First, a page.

British playwright, novelist and diarist Simon Gray has died aged 71. He was diagnosed with cancer last year.
Gray was the celebrated author of over 30 plays, many of them dark comedies, including Otherwise Engaged, Quartermaine’s Terms, Melon, Japes and The Old Masters. His work was regularly seen in the West End and on Broadway since his first success with Wise Child in 1967. In recent years he had attracted a new following for his series of acerbic memoirs called The Smoking Diaries, which, among other things, candidly charted his 60-a-day addiction to cigarettes and his failing health.
Born in Hampshire in 1936, Gray was Cambridge-educated and lectured for many years at Queen Mary college, University of London. His knowledge of academia was often reflected in his plays, including Butley, about an English literature professor and The Common Pursuit, about the aspirations and failures of a group of graduates working on a literary magazine.
In 1995, his play Cell Mates attracted attention for the wrong reason when actor Stephen Fry fled the two-hander after suffering stage fright. Gray later comically described the episode in his memoir, Fat Chance.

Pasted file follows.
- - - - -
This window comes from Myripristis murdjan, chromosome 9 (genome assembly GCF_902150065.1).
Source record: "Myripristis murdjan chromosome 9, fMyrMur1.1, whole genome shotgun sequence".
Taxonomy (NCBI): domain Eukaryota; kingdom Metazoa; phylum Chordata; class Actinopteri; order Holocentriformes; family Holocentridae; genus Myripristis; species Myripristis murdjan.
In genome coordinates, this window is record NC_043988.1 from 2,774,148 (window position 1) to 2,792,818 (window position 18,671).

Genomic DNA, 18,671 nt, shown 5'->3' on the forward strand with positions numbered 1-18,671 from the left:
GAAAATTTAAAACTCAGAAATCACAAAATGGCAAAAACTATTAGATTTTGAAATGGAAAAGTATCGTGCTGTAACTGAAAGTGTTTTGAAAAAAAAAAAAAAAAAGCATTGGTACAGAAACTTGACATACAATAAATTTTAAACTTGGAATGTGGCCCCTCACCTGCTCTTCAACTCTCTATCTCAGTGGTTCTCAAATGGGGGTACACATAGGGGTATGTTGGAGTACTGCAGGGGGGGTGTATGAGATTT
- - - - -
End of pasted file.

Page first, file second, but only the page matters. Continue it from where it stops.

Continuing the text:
Many of his plays have been revived in recent years. Richard E Grant and Anthony Head starred in Otherwise Engaged at the Criterion in 2005, Nathan Lane and Julian Ovenden appeared in a revival of Butley on Broadway in 2006, and The Common Pursuit was staged at London’s Menier Chocolate Factory in May this year, with a cast including Nigel Harman, James Dreyfus and Reece Shearsmith. Reviewing that production for The Times, Benedict Nightingale said: “this is a play filled with surprise, incongruity, and dangerous wit: a testimony to its author’s abiding excellence.”
Gray was made a CBE in 2005. He is survived by his wife, a son and a daughter.